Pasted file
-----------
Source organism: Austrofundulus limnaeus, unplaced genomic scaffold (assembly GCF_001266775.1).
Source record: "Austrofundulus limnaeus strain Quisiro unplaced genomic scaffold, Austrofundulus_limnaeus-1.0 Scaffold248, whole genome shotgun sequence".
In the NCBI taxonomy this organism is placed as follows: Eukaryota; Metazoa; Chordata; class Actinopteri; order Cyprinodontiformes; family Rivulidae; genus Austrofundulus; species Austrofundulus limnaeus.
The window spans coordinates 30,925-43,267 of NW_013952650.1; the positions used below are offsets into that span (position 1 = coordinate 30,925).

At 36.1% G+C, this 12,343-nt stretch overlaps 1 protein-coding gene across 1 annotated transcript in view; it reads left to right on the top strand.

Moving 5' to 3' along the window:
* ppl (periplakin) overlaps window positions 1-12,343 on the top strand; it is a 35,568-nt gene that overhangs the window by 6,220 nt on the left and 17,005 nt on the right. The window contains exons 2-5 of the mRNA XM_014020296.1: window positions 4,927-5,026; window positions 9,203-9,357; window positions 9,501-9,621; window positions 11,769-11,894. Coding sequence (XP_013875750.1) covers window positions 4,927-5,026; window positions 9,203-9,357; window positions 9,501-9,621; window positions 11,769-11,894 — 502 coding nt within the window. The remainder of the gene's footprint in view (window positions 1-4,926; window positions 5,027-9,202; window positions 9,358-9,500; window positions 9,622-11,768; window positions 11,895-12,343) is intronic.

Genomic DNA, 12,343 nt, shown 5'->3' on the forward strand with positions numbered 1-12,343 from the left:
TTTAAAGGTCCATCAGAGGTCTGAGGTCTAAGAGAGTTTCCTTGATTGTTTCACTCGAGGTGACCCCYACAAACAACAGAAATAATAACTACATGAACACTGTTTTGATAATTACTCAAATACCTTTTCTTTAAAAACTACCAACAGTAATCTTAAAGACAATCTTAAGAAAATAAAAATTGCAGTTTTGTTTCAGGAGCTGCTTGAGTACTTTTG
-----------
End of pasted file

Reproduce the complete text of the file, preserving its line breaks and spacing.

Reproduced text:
Source organism: Austrofundulus limnaeus, unplaced genomic scaffold (assembly GCF_001266775.1).
Source record: "Austrofundulus limnaeus strain Quisiro unplaced genomic scaffold, Austrofundulus_limnaeus-1.0 Scaffold248, whole genome shotgun sequence".
In the NCBI taxonomy this organism is placed as follows: Eukaryota; Metazoa; Chordata; class Actinopteri; order Cyprinodontiformes; family Rivulidae; genus Austrofundulus; species Austrofundulus limnaeus.
The window spans coordinates 30,925-43,267 of NW_013952650.1; the positions used below are offsets into that span (position 1 = coordinate 30,925).

At 36.1% G+C, this 12,343-nt stretch overlaps 1 protein-coding gene across 1 annotated transcript in view; it reads left to right on the top strand.

Moving 5' to 3' along the window:
* ppl (periplakin) overlaps window positions 1-12,343 on the top strand; it is a 35,568-nt gene that overhangs the window by 6,220 nt on the left and 17,005 nt on the right. The window contains exons 2-5 of the mRNA XM_014020296.1: window positions 4,927-5,026; window positions 9,203-9,357; window positions 9,501-9,621; window positions 11,769-11,894. Coding sequence (XP_013875750.1) covers window positions 4,927-5,026; window positions 9,203-9,357; window positions 9,501-9,621; window positions 11,769-11,894 — 502 coding nt within the window. The remainder of the gene's footprint in view (window positions 1-4,926; window positions 5,027-9,202; window positions 9,358-9,500; window positions 9,622-11,768; window positions 11,895-12,343) is intronic.

Genomic DNA, 12,343 nt, shown 5'->3' on the forward strand with positions numbered 1-12,343 from the left:
TTTAAAGGTCCATCAGAGGTCTGAGGTCTAAGAGAGTTTCCTTGATTGTTTCACTCGAGGTGACCCCYACAAACAACAGAAATAATAACTACATGAACACTGTTTTGATAATTACTCAAATACCTTTTCTTTAAAAACTACCAACAGTAATCTTAAAGACAATCTTAAGAAAATAAAAATTGCAGTTTTGTTTCAGGAGCTGCTTGAGTACTTTTG